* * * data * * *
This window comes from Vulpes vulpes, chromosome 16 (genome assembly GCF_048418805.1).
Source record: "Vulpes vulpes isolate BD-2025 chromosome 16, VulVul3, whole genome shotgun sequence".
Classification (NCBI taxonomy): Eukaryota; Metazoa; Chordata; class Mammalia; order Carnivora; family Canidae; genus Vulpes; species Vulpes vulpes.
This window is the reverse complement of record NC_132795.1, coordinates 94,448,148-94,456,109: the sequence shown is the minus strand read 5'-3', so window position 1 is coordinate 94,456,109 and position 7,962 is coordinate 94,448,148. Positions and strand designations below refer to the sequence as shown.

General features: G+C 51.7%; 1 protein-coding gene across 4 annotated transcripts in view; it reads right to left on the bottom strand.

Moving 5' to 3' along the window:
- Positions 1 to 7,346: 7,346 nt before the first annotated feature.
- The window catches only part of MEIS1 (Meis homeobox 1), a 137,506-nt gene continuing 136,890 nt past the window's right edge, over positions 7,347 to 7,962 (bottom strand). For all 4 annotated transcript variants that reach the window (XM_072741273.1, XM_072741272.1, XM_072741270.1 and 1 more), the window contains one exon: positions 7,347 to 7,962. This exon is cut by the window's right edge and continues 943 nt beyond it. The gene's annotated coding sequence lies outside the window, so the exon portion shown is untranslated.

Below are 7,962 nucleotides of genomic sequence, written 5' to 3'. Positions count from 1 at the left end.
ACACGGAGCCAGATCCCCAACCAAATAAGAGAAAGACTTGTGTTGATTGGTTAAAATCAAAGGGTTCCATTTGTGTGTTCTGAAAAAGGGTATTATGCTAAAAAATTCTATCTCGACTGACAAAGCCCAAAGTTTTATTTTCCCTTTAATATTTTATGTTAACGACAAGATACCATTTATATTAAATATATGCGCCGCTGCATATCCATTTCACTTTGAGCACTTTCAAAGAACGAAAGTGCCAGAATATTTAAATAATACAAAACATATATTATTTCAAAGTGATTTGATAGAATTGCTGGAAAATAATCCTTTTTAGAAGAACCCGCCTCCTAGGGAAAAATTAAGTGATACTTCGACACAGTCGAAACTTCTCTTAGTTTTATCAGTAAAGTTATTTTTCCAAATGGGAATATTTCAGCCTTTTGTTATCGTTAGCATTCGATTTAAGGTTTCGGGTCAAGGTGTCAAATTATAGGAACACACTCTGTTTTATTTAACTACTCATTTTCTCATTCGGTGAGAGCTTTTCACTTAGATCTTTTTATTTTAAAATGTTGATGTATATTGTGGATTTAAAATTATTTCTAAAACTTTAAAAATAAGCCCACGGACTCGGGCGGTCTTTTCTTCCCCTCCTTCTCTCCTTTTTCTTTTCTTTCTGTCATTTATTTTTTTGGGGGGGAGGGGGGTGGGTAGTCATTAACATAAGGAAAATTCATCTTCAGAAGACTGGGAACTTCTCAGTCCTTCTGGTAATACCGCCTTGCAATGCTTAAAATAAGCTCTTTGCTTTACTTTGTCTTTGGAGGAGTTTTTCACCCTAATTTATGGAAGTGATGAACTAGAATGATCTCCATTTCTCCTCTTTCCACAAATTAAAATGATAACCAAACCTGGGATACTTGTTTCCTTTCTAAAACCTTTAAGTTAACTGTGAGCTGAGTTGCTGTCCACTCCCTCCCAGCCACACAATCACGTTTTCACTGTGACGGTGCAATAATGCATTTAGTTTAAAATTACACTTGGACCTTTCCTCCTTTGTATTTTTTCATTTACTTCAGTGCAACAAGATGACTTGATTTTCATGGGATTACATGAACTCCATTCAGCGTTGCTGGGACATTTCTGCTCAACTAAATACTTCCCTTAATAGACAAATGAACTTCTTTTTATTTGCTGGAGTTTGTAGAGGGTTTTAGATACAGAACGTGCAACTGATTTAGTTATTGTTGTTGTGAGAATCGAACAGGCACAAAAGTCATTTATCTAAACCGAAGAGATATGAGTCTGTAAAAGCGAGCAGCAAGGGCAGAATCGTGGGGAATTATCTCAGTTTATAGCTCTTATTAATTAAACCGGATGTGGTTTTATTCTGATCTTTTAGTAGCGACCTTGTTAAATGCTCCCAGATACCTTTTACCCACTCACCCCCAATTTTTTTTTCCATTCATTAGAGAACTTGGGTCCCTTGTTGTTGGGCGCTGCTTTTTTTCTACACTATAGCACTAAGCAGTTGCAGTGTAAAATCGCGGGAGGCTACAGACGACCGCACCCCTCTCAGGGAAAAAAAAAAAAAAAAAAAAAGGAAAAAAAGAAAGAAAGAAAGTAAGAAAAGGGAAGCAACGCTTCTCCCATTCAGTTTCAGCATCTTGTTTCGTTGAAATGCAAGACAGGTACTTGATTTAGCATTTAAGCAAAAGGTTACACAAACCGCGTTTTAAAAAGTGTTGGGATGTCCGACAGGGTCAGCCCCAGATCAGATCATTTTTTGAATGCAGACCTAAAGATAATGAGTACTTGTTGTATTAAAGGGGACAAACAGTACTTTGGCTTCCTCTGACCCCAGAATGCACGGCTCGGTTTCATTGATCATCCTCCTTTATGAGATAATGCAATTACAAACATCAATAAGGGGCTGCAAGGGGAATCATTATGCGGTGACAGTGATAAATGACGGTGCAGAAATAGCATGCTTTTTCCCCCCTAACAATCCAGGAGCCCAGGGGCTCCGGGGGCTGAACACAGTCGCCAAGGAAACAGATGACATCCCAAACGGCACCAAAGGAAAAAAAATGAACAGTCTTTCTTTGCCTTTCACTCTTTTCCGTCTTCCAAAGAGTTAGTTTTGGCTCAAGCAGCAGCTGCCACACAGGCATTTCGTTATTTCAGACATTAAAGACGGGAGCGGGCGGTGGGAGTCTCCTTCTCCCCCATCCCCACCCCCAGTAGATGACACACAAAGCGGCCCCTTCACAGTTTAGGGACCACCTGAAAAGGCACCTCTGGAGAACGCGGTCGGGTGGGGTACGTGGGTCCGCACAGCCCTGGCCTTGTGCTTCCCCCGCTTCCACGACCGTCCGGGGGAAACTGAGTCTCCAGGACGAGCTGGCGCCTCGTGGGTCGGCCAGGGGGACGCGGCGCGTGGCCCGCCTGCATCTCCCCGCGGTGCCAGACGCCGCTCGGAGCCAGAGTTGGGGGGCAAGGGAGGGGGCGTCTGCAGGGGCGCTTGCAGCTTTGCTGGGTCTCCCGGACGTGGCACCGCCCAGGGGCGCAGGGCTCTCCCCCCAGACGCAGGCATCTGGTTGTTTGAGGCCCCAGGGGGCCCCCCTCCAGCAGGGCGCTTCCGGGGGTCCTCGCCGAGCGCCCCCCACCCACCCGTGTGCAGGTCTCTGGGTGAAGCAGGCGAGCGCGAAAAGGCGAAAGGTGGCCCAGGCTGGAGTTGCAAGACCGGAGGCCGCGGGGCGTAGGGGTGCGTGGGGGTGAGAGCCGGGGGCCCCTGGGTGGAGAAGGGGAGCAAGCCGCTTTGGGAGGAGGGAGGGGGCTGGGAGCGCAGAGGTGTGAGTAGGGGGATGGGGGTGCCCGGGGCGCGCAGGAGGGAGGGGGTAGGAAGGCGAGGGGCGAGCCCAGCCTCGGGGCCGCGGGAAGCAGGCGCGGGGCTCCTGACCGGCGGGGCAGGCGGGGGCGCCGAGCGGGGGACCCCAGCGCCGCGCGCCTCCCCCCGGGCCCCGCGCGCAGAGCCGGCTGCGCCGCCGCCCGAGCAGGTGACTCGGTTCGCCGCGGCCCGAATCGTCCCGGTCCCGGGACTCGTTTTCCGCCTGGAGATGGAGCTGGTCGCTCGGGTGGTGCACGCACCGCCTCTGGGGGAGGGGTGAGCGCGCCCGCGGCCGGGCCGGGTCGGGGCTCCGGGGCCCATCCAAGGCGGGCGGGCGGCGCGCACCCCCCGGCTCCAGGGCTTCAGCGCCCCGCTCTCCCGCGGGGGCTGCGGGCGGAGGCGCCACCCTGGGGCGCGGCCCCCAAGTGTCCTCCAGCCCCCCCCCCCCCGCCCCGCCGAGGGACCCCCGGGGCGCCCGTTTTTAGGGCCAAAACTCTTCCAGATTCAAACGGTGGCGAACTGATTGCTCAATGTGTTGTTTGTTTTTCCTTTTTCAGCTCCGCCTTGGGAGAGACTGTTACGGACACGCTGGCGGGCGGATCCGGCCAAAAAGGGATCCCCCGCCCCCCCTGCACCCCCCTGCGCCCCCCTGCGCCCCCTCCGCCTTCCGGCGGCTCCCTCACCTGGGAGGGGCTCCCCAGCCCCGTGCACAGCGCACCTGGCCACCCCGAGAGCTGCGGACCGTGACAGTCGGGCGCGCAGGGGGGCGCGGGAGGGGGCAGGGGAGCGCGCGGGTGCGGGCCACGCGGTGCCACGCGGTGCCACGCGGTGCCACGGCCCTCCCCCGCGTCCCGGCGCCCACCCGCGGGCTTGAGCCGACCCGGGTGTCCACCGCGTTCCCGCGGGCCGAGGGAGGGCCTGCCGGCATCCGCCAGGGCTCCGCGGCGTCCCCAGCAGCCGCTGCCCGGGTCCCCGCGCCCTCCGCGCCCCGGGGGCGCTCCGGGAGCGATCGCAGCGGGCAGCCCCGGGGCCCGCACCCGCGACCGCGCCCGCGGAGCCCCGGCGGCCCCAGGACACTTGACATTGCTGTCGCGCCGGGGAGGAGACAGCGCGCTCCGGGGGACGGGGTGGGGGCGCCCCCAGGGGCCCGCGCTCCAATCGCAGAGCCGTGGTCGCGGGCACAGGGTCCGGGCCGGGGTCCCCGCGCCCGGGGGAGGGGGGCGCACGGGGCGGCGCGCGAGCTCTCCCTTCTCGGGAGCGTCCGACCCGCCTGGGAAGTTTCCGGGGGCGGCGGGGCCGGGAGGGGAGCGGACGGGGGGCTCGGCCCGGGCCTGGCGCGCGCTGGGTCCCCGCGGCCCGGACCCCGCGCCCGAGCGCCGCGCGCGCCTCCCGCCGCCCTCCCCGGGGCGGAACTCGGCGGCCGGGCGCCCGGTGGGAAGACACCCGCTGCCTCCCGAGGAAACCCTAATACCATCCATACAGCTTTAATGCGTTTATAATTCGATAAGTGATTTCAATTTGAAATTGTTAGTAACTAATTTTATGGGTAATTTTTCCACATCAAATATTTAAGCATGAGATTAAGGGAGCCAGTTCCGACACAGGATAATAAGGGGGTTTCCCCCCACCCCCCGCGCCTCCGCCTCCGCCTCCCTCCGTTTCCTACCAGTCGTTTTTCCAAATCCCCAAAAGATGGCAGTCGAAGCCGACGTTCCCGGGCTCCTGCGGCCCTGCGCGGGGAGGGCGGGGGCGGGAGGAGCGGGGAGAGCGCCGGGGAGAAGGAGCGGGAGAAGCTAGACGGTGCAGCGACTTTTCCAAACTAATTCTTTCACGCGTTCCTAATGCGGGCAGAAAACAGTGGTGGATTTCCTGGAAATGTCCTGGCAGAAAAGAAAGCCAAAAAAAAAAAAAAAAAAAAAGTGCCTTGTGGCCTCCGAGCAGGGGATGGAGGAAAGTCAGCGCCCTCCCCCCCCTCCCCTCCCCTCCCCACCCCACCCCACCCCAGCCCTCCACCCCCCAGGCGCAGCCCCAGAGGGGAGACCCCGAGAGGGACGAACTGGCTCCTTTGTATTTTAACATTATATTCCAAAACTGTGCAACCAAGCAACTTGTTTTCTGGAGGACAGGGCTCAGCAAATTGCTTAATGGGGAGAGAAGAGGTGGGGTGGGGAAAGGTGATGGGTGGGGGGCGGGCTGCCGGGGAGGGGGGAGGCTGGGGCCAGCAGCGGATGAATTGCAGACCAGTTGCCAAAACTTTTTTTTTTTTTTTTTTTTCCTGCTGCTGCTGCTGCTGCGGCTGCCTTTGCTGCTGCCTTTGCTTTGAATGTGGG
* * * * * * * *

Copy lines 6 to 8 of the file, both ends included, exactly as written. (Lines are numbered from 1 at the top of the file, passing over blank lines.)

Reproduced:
Moving 5' to 3' along the window:
- Positions 1 to 7,346: 7,346 nt before the first annotated feature.
- The window catches only part of MEIS1 (Meis homeobox 1), a 137,506-nt gene continuing 136,890 nt past the window's right edge, over positions 7,347 to 7,962 (bottom strand). For all 4 annotated transcript variants that reach the window (XM_072741273.1, XM_072741272.1, XM_072741270.1 and 1 more), the window contains one exon: positions 7,347 to 7,962. This exon is cut by the window's right edge and continues 943 nt beyond it. The gene's annotated coding sequence lies outside the window, so the exon portion shown is untranslated.